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All medically implanted cardiac devices made by St. Jude have been deemed vulnerable to hackers by the FDA. This comes after the heart monitor maker was purchased for $25 billion by Abbott Laboratories.
“The FDA conducted an assessment of the benefits and risks of using the [email protected] Transmitter, and has determined that the health benefits to patients from continued use of the device outweigh the cybersecurity risks,” the Food and Drug Administration said Monday.
The FDA said that there were no reports of patients being harmed recorded. However, Abbott began releasing a patch to fix the issue on the same day. It will automatically update all St. Jude devices as long as they are plugged in and connected to the Merlin.net network.
“Cybersecurity, including device security, is an industry-wide challenge and all implanted devices with remote monitoring have potential vulnerabilities,” Candace Steele Flippin, a spokeswoman for Abbott, told CNNMoney. “As we’ve been doing for years, we will continue to actively address cybersecurity risks and potential vulnerabilities and enhance our systems.”
The warning issued by the FDA came after the investment firm Muddy Waters published the initial report detailing how hackers can attack St. Jude medical devices in two different ways: either with a “crash” attack that would cause the devices to malfunction, or a battery drain attack that would cause the devices to die before their time.
“Despite having no background in cybersecurity, Muddy Waters has been able to replicate in-house key exploits that help to enable these attacks,” Muddy Waters wrote. “There is a strong possibility that close to half of STJ’s revenue is about to disappear for approximately two years.”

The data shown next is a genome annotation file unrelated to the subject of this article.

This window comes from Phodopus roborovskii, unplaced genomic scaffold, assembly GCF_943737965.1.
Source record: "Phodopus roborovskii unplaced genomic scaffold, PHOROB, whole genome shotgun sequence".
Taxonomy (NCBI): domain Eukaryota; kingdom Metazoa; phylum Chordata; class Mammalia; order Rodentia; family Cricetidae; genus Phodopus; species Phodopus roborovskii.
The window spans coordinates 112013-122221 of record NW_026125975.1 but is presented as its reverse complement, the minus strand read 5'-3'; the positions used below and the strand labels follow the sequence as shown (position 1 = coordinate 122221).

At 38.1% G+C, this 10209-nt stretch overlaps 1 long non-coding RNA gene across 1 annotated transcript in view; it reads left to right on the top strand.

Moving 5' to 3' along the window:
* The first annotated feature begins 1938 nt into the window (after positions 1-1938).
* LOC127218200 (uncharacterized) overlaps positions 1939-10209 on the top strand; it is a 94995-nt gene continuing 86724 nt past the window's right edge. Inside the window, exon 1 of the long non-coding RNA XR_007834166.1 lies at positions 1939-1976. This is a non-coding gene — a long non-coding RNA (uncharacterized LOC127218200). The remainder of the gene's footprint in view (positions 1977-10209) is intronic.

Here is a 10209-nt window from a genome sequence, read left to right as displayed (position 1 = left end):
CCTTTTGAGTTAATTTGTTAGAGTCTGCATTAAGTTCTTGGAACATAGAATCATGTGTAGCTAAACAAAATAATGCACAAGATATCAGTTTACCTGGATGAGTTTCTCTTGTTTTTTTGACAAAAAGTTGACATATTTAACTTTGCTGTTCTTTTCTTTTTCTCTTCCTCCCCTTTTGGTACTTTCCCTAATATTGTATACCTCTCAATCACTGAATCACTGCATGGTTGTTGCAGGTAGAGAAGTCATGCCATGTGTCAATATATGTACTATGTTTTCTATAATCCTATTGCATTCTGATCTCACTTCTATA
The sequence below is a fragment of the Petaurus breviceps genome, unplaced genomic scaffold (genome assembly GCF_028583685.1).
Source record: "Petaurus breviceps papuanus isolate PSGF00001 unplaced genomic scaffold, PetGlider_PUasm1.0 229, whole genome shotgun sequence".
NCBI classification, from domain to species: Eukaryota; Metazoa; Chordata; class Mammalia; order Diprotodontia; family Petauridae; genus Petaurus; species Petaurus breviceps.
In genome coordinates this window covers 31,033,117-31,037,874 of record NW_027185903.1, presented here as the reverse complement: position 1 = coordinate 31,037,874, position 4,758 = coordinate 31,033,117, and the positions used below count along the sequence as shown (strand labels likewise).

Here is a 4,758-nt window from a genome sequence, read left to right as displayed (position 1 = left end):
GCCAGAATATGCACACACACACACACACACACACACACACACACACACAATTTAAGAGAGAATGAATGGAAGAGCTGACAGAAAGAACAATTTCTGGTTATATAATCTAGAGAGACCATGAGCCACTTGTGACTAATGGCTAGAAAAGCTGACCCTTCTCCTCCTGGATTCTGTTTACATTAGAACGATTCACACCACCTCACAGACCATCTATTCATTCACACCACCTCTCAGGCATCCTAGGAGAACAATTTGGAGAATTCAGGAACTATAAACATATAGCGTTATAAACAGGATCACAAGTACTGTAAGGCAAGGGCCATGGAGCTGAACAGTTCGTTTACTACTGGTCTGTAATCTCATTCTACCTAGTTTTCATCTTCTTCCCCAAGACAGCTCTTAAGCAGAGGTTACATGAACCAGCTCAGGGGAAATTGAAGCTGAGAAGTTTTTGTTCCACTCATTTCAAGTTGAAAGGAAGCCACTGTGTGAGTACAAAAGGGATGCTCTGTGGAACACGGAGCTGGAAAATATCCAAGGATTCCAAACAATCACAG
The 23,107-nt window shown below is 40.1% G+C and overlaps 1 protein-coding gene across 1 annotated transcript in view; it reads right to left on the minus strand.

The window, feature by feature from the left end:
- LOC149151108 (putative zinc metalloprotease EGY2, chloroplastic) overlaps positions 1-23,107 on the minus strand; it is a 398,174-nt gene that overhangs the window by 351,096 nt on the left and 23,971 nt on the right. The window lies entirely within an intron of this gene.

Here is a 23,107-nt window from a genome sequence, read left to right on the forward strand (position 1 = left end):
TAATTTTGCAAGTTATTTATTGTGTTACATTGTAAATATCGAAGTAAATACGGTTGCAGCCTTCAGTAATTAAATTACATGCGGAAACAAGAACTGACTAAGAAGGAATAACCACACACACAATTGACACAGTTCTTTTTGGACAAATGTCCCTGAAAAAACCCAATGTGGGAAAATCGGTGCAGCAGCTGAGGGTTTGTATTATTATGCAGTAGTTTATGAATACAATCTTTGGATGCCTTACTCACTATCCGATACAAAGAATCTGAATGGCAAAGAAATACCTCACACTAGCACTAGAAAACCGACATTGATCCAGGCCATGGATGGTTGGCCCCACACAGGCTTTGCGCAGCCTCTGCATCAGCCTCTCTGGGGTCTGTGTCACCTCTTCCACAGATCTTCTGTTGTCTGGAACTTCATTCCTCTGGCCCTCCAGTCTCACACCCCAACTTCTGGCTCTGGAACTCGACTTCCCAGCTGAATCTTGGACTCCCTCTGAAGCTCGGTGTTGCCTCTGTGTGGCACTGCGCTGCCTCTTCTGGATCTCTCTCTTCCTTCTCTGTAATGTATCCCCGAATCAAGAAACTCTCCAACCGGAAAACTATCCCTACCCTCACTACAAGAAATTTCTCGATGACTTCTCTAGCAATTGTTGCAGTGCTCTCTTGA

Muddy Waters also created a website to host a series of videos that warn patients about the harm that hackers could inflict by broadcasting “potentially lethal commands to implantable devices.”
In an interview with Bloomberg, founder Carson Block said that Muddy Waters was working with MedSec, a company that deals with cybersecurity for medical devices, to assess the cybersecurity issues.
“Our assessment, as well as that of Medsec, is that for a number of years, St. Jude in this realm, has been putting profits before patients,” Block said in the interview.
After the report from Muddy Waters came out in August, stock in St. Jude fell by as much as 10 percent, meaning that Muddy Waters would profit a lot of money.
St. Jude responded by filing a defamation lawsuit against Muddy Waters and MedSec, claiming that they lied to depress the value of the company’s stock and profit from what they call a “short-selling scheme.”
“The sole purpose of this short-selling scheme was to enable Defendants to secure a quick and illegal financial windfall,” they say in the lawsuit.
Muddy Waters claimed that the lawsuit from St. Jude infringed on their First Amendment rights. In a court filing in October, Muddy Waters said that they were seeking to “punish and prevent vital discussions about significant risks to the lives and health of ordinary Americans.”
In their report, Muddy Waters publicly stated that they had been shorting St. Jude before they were sold to Abbott. They said that knowledge of the cyber security issues would cause the $25 billion deal with Abbott Laboratories to fall apart.
When asked about the cybersecurity issues at the company’s third quarter earnings call in 2016, Miles White, the CEO of Abbott Laboratories, explained: “I think St. Jude has handled all this pretty well, pretty thoroughly,” the Chicago Tribune reported.